UPDATED NOV 2019: Since we identified the raising of the Shasta Dam as a critical threat to the McCloud River, a lot happened in 2019. The McCloud is a state wild and scenic river and a number of conservation and fishing groups sued to prevent the dam’s raising. The state Attorney General Xavier Becerra also joined their efforts. But unlike the dozens of other times the state has sued, this time it was not against the Trump administration. Instead, they targeted the state partner of the Bureau of Reclamation, the federal agency in charge of the project. That state partner was the infamous Westlands Water District.
Both these suits argued that Westlands, as an agency of the state, was in violation of state wild and scenic rivers law by providing the funds for conducting an environmental impact study of a project. In the summer of 2019, Shasta County Superior Court issued a temporary injunction prohibiting Westlands from taking part in the project and the California Supreme Court refused to hear Westlands’ appeal. Westlands has admitted that decision has ended their participation in the project and, we hope, ended talk of raising the dam long into the future.
ORIGINAL POST: The McCloud River, a tributary of the Sacramento, is protected under California state law from new dams, reservoirs, and water diversions. It is a beautiful river, home to wild trout, scenic waterfalls, and excellent swimming, hiking, and kayaking opportunities. Much of the river and the land along its shores, as it flows towards the Shasta Dam outside of Redding, is sacred land for the Winnemem Wintu tribe.
There is currently a plan, proposed by Congressional leaders and supported by the Trump administration, to raise the height of the Shasta Dam by 18 feet and expand its reservoir. This project is intended to store more water to increase California’s resilience to drought and provide more water for agriculture. In addition, proponents claim that raising the dam will provide more cold water habitat for salmon downstream in the Sacramento River. However, raising the dam will inundate the McCloud River, submerge sacred sites of the Winnemem Wintu Tribe, and violate state law prohibiting dams and reservoirs on the river. In short, raising the dam is illegal.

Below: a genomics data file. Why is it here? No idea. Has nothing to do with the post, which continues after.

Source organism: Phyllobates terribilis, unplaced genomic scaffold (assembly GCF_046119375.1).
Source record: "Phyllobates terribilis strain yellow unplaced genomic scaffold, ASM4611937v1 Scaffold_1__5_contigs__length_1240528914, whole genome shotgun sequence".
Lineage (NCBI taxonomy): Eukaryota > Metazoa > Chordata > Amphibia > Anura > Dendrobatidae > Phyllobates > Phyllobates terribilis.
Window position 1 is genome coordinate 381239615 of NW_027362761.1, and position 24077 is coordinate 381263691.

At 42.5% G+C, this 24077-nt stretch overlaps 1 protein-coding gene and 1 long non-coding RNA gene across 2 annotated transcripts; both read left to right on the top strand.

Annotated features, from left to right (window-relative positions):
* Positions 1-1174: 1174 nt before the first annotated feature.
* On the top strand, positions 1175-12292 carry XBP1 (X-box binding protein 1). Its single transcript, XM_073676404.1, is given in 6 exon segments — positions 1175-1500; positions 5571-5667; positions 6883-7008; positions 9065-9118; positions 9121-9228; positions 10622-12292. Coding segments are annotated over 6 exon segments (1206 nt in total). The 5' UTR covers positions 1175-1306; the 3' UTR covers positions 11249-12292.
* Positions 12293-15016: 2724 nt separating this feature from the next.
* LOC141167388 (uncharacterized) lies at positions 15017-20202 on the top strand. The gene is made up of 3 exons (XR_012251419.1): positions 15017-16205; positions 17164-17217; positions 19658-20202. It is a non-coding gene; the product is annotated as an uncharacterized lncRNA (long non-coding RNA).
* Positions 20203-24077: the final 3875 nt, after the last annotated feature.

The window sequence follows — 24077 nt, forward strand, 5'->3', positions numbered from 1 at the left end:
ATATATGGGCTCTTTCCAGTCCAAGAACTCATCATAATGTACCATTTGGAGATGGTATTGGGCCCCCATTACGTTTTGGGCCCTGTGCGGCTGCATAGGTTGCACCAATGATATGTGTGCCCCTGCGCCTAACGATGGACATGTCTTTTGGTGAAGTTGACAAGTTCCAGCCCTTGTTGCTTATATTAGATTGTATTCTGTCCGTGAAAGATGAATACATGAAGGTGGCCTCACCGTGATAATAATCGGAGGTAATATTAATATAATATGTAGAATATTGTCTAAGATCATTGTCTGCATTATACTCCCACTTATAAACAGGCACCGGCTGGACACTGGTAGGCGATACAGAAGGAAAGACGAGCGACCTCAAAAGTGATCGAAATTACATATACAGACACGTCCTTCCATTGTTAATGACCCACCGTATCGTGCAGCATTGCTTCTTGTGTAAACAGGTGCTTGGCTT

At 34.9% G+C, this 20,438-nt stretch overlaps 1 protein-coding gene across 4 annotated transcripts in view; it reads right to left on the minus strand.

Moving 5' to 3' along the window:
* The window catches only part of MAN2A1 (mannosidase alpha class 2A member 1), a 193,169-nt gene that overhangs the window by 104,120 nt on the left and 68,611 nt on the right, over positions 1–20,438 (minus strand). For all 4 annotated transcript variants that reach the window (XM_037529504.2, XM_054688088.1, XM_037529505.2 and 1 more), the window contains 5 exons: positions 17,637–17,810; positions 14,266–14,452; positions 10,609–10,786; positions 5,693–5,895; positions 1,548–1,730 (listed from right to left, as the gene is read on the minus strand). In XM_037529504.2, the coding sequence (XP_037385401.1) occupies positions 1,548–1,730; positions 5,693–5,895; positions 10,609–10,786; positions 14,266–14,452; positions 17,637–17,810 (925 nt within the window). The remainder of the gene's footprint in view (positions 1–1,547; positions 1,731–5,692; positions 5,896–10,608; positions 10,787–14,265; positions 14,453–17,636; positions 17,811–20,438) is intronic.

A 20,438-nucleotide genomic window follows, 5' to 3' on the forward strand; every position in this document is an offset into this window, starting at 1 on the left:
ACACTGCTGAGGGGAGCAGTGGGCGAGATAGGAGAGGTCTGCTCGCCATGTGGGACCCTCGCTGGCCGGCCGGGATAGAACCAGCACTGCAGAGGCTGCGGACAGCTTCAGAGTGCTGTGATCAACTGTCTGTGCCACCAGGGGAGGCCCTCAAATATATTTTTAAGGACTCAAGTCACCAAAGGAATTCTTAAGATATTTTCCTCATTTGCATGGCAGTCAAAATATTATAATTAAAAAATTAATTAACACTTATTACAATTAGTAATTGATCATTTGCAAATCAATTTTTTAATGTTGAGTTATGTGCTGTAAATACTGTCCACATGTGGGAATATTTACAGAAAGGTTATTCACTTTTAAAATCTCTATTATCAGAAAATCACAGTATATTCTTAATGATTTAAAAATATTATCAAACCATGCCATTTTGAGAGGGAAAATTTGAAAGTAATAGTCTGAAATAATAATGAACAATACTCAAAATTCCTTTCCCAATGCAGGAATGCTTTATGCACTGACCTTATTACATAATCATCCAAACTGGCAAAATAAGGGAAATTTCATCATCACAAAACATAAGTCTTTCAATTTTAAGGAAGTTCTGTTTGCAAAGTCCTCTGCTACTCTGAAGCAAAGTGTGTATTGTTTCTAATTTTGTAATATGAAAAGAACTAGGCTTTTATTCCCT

Notable opponents to the plan include the state of California, the Winnemem Wintu tribe, and several environmental and fishing groups. In addition, the U.S. Fish and Wildlife Service did not support the project, saying that “negligible” benefit to Chinook salmon downstream would be completely offset by the further modification of flows in the Sacramento River and in the Delta. Further critiques of the project cite the astronomical cost – $1.3 billion, paid mainly by taxpayers – and conflicts of interest from the water benefits recipients; much of the water would go to large farm operations, not smaller producers who are in a more desperate need for water. The main proponent of the project, Westlands Water District in the western Fresno and Kings Counties, is the largest agricultural water district in the United States. The District has significant political power in Washington and is pushing for the Shasta Reservoir raise despite state law.
Protection of the McCloud River is absolutely essential. The amount of water the proposed dam raise would provide is negligible in the larger scheme of water availability within the state, and as the climate continues to change and rainfall amounts drop, the dam will be unlikely to fill to its full amount. In fact, water conservation efforts in the summer of 2015 in California’s urban areas saved more than 8 times the amount of water the raised dam would add annually. This small amount of additional storage does not justify the destruction of salmon habitat, the flooding of Native American cultural heritage sites, the relocation or destruction of National Forest land and recreation sites, the flooding of a state protected river, the permanent loss of habitat for numerous species, and the many other destructive effects raising this dam will have.
The McCloud River is protected for a reason. CalWild and our partners are working tirelessly to ensure that this river remains wild for all people to enjoy.